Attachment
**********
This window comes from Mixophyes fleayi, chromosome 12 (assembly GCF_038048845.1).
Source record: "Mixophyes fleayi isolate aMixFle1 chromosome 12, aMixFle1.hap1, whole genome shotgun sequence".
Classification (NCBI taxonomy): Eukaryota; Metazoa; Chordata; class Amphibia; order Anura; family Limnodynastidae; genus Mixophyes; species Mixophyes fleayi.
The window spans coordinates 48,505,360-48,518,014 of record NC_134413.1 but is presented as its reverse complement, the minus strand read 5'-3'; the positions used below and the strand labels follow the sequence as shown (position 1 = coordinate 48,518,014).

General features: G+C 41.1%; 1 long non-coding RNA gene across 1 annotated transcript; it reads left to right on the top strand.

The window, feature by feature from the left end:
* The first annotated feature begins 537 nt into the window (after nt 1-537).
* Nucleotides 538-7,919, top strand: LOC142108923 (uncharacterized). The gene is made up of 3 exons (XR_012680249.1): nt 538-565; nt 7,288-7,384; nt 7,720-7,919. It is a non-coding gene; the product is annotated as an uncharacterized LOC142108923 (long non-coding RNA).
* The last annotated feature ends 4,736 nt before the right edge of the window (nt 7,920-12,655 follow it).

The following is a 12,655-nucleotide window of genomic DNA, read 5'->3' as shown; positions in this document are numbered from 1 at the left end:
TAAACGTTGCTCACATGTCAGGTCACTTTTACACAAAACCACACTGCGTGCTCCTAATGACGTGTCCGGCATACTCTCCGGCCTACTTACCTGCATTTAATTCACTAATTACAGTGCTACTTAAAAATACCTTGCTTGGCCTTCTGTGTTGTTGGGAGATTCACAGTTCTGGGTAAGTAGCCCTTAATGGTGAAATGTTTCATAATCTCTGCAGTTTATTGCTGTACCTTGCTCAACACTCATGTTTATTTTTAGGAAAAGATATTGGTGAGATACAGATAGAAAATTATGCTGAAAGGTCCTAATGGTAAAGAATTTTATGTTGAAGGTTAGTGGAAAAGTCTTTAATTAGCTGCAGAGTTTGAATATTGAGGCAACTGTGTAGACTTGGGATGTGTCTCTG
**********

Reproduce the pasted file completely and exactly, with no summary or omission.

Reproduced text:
This window comes from Mixophyes fleayi, chromosome 12 (assembly GCF_038048845.1).
Source record: "Mixophyes fleayi isolate aMixFle1 chromosome 12, aMixFle1.hap1, whole genome shotgun sequence".
Classification (NCBI taxonomy): Eukaryota; Metazoa; Chordata; class Amphibia; order Anura; family Limnodynastidae; genus Mixophyes; species Mixophyes fleayi.
The window spans coordinates 48,505,360-48,518,014 of record NC_134413.1 but is presented as its reverse complement, the minus strand read 5'-3'; the positions used below and the strand labels follow the sequence as shown (position 1 = coordinate 48,518,014).

General features: G+C 41.1%; 1 long non-coding RNA gene across 1 annotated transcript; it reads left to right on the top strand.

The window, feature by feature from the left end:
* The first annotated feature begins 537 nt into the window (after nt 1-537).
* Nucleotides 538-7,919, top strand: LOC142108923 (uncharacterized). The gene is made up of 3 exons (XR_012680249.1): nt 538-565; nt 7,288-7,384; nt 7,720-7,919. It is a non-coding gene; the product is annotated as an uncharacterized LOC142108923 (long non-coding RNA).
* The last annotated feature ends 4,736 nt before the right edge of the window (nt 7,920-12,655 follow it).

The following is a 12,655-nucleotide window of genomic DNA, read 5'->3' as shown; positions in this document are numbered from 1 at the left end:
TAAACGTTGCTCACATGTCAGGTCACTTTTACACAAAACCACACTGCGTGCTCCTAATGACGTGTCCGGCATACTCTCCGGCCTACTTACCTGCATTTAATTCACTAATTACAGTGCTACTTAAAAATACCTTGCTTGGCCTTCTGTGTTGTTGGGAGATTCACAGTTCTGGGTAAGTAGCCCTTAATGGTGAAATGTTTCATAATCTCTGCAGTTTATTGCTGTACCTTGCTCAACACTCATGTTTATTTTTAGGAAAAGATATTGGTGAGATACAGATAGAAAATTATGCTGAAAGGTCCTAATGGTAAAGAATTTTATGTTGAAGGTTAGTGGAAAAGTCTTTAATTAGCTGCAGAGTTTGAATATTGAGGCAACTGTGTAGACTTGGGATGTGTCTCTG